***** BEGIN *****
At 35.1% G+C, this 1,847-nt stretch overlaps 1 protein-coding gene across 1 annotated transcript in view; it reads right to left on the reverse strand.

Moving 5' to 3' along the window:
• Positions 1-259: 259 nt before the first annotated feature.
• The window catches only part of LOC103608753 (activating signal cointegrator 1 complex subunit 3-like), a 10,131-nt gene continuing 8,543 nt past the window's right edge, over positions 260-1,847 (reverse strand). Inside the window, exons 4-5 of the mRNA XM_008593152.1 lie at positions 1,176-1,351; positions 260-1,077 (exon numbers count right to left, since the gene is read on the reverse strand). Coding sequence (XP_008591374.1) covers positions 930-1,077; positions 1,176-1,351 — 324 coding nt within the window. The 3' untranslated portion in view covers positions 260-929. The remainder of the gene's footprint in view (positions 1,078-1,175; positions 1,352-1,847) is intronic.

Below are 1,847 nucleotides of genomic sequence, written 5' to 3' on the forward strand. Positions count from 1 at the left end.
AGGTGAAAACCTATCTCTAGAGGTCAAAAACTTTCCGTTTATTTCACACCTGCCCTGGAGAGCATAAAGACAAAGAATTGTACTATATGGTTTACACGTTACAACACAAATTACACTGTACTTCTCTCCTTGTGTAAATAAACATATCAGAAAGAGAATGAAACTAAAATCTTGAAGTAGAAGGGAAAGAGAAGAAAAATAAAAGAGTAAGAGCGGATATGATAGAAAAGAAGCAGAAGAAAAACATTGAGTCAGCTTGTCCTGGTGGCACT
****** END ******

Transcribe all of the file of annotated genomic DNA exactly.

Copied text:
At 35.1% G+C, this 1,847-nt stretch overlaps 1 protein-coding gene across 1 annotated transcript in view; it reads right to left on the reverse strand.

Moving 5' to 3' along the window:
• Positions 1-259: 259 nt before the first annotated feature.
• The window catches only part of LOC103608753 (activating signal cointegrator 1 complex subunit 3-like), a 10,131-nt gene continuing 8,543 nt past the window's right edge, over positions 260-1,847 (reverse strand). Inside the window, exons 4-5 of the mRNA XM_008593152.1 lie at positions 1,176-1,351; positions 260-1,077 (exon numbers count right to left, since the gene is read on the reverse strand). Coding sequence (XP_008591374.1) covers positions 930-1,077; positions 1,176-1,351 — 324 coding nt within the window. The 3' untranslated portion in view covers positions 260-929. The remainder of the gene's footprint in view (positions 1,078-1,175; positions 1,352-1,847) is intronic.

Below are 1,847 nucleotides of genomic sequence, written 5' to 3' on the forward strand. Positions count from 1 at the left end.
AGGTGAAAACCTATCTCTAGAGGTCAAAAACTTTCCGTTTATTTCACACCTGCCCTGGAGAGCATAAAGACAAAGAATTGTACTATATGGTTTACACGTTACAACACAAATTACACTGTACTTCTCTCCTTGTGTAAATAAACATATCAGAAAGAGAATGAAACTAAAATCTTGAAGTAGAAGGGAAAGAGAAGAAAAATAAAAGAGTAAGAGCGGATATGATAGAAAAGAAGCAGAAGAAAAACATTGAGTCAGCTTGTCCTGGTGGCACT